Coalitions have weighed down Turkish economy, analysts say

Published 03.06.2015 22:03
Updated 03.06.2015 22:04

With only days to go until the June 7 parliamentary elections, top economic experts focused on Turkey have said that past coalition governments have hampered the country's economic development, have been the main cause of instability, and that markets would not view any source of uncertainty favorably. Consulting group IHS Global Insight's Turkey specialist Andy Birch said they did not foresee a coalition government after the elections, adding that the markets would view such a low-possibility scenario very negatively.

If the ruling Justice and Development Party (AK Party) do not form a single-party government after the elections, there is a serious possibility of the Turkish lira falling off the roof and capital inflows ceasing.

He also referred to the coalition governments of the 1970s and 1990s as the main causes of instability and economic crises in the past, adding that any uncertainty concerning the composition of the government would adversely affect economic figures.

Assistant Professor Hatice Karahan of Istanbul Medipol Üniversitesi said International Monetary Fund (IMF) studies have shown that the lack of political stability had put a damper on per capita income growth, capital inflows and economic activity. She also highlighted the tendency of politicians to pursue populist policies in coalition governments, which was directly reflected in the national debt. She also stressed the lack of long-term monetary policies that aimed at stability in favor of inflation augmenting short-term projects. She cited the 1990s, which some experts view as "the lost decade," as the obvious evidence of what had happened in Turkey during the rule of coalition governments. The same phenomenon happened in the 1970s, she added. Karahan said single-party governments had an obvious advantage over coalition governments in terms of economic performance, as could be seen from the era that began with the Democrat Party (DP) in the 1950s and the Motherland Party (ANAVATAN) in the 1980s. "Political stability produced by single-party governments eases the implementation of strong economic policies. The most successful and long-lasting in terms of stability has been the AK Party era. In this respect, the AK Party era is not only unique in terms of political stability but also economic stability," she said.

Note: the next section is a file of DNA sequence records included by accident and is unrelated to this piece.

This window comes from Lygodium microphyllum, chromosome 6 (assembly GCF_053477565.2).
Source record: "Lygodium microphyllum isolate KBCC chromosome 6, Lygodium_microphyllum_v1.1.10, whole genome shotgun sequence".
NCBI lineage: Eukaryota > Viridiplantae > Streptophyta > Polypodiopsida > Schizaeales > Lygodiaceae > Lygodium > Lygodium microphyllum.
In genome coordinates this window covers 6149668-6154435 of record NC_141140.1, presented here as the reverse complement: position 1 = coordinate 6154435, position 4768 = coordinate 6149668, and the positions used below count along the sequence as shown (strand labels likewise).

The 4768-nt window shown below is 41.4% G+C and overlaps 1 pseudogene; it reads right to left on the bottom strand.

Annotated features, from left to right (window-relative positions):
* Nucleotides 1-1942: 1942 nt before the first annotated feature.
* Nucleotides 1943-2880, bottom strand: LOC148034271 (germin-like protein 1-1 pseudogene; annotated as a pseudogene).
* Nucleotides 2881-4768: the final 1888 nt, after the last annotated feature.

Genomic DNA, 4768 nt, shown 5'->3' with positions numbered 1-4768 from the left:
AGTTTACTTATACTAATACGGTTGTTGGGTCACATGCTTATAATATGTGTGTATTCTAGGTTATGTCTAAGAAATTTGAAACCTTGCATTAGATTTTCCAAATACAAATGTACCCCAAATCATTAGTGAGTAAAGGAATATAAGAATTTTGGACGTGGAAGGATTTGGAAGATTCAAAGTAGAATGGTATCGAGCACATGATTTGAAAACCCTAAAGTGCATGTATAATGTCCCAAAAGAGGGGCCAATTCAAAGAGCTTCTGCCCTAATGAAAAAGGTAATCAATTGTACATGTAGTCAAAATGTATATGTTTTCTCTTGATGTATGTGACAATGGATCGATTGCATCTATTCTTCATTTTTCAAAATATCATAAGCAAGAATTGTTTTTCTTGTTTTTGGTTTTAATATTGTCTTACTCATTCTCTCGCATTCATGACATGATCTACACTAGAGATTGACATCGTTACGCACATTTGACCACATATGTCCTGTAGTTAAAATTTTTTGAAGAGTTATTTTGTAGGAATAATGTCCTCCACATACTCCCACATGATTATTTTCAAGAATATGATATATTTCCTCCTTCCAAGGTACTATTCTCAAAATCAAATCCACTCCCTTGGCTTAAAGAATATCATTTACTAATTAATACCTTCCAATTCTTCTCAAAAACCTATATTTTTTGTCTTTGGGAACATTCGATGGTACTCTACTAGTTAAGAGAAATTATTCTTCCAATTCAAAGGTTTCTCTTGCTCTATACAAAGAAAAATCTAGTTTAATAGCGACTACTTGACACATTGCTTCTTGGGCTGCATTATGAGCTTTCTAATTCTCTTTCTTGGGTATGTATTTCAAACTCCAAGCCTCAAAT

Economist Wolf-Fabian Hungerland from the consulting firm Berenberg also shared the opinions of other economists with respect to economic growth, adding that they expected a single-party AK Party government after June 7. However, if a coalition was formed, the markets would watch all developments very closely.

Hungerland said the long-term priority of the government had to be the inclusion of more women in the workforce, in addition to the more efficient exploitation of hydroelectric and renewable energy resources. He also highlighted the importance of encouraging people to save more to replace foreign capital needed for investments with domestic capital.

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